Then it was it occurred to her that Herbert Courtland might by some curious mischance--mischances occurred in many of Sarah Bernhardt's plays--have come to hear that she had paid that rather singular visit to Phyllis Ayrton, just at the hour that she had named in that letter which she had written to him. What difference did that make in regard to his unparalleled flight? He was actually aboard the yacht /Water Nymph/ before she had rung for her brougham to take her to Phyllis'. He had been the first to fly.
Then she began to think, as she had thought once before, of her husband's sudden return,--the return of a husband at the exact hour named in the letter to a lover was by no means an unknown incident in a play of Sarah Bernhardt's,--and before she had continued upon this course of thought for many minutes, she had come to the conclusion that she would not be too hard on Herbert Courtland.
He had an interview with Mr. Linton at the city offices of the great Taragonda Creek Mine. (The mine had, as has already been stated, been discovered by Herbert Courtland during his early explorations in Australia, and he had acquired out of his somewhat slender resources-- he had been poor in those days--about a square mile of the wretched country where it was situated, and had then communicated his discovery to Stephen Linton, who understood the science and arts necessary for utilizing such a discovery, the result being that in two years everyone connected with the Taragonda Mine was rich. The sweepings of the crushing rooms were worth twenty thousand pounds a year: and Herbert Courtland had spent about ten thousand pounds--a fourth of his year's income--in the quest of the meteor-bird to make a feather fan for Ella Linton.) And when the business for which he had been summoned to London had been set /en train/, he had paid a visit to his publishers. (They wondered could he give them a novel on New Guinea. If he introduced plenty of dialect and it was sufficiently unintelligible it might thrust the kail yard out of the market; but the novel must be in dialect, they assured him.) After promising to give the matter his attention, he paid his visit to Phyllis, and then went to his rooms to dress; for when Stephen Linton had said:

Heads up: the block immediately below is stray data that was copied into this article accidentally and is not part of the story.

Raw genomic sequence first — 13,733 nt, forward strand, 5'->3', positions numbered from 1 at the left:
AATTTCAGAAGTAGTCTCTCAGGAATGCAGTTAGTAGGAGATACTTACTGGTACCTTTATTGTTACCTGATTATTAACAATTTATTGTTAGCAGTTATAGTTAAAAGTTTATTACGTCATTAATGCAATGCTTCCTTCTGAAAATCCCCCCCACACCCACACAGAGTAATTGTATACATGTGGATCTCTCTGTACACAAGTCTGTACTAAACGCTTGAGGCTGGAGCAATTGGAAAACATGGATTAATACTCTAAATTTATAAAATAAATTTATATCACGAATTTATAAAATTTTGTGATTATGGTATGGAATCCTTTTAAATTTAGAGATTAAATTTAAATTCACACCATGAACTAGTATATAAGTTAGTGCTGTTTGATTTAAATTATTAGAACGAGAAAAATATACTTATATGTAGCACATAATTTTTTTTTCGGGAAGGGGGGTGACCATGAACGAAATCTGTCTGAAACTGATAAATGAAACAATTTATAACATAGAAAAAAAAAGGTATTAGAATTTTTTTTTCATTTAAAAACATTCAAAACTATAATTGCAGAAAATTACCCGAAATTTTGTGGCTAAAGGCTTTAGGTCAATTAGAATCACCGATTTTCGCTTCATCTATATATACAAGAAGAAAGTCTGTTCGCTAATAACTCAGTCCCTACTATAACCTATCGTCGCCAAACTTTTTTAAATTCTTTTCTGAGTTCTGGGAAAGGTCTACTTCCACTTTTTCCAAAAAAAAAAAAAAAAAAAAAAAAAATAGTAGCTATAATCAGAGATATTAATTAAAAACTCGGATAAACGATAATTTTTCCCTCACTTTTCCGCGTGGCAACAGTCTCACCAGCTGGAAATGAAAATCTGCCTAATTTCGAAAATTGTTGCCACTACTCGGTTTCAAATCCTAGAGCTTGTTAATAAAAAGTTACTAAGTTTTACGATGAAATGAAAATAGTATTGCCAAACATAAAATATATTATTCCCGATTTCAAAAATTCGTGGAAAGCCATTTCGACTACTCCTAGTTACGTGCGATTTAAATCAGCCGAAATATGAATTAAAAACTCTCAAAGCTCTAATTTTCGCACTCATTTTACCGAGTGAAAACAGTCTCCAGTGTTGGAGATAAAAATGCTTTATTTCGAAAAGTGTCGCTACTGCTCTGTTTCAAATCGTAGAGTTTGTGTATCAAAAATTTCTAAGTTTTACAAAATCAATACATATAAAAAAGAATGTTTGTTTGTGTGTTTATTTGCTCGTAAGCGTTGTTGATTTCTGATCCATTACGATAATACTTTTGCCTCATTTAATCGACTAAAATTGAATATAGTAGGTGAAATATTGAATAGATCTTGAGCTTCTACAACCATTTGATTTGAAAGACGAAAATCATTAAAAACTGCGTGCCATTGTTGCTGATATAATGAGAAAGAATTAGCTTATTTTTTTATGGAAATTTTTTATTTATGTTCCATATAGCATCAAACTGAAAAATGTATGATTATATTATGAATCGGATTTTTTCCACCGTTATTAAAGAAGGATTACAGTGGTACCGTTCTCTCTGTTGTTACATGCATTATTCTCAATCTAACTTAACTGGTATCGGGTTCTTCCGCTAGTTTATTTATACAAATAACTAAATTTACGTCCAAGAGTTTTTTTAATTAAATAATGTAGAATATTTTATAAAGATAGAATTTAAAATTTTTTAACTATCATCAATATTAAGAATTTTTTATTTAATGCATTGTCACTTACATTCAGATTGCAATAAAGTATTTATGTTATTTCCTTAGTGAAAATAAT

"Of course you'll dine with us to-night: I told Ella you would come."
He had said, "Thanks; I shall be very pleased."
"Come early; eight sharp," Mr. Linton had added.
And thus it was that at five minutes to eight o'clock Herbert found himself face to face alone with the woman whom he had so grossly humiliated.
Perhaps she was hard on him after all: she addressed him as Mr. Courtland. She felt that she, at any rate, had returned to the straight path of duty when she had done that. (It was Herbert Courtland who had talked to Phyllis of the modern philosopher--a political philosopher or a philosophical politician--who, writing against compromise, became the leading exponent of that science, and had hoped to solve the question of a Deity by using a small g in spelling God. On the same principle Ella had called Herbert "Mr. Courtland.")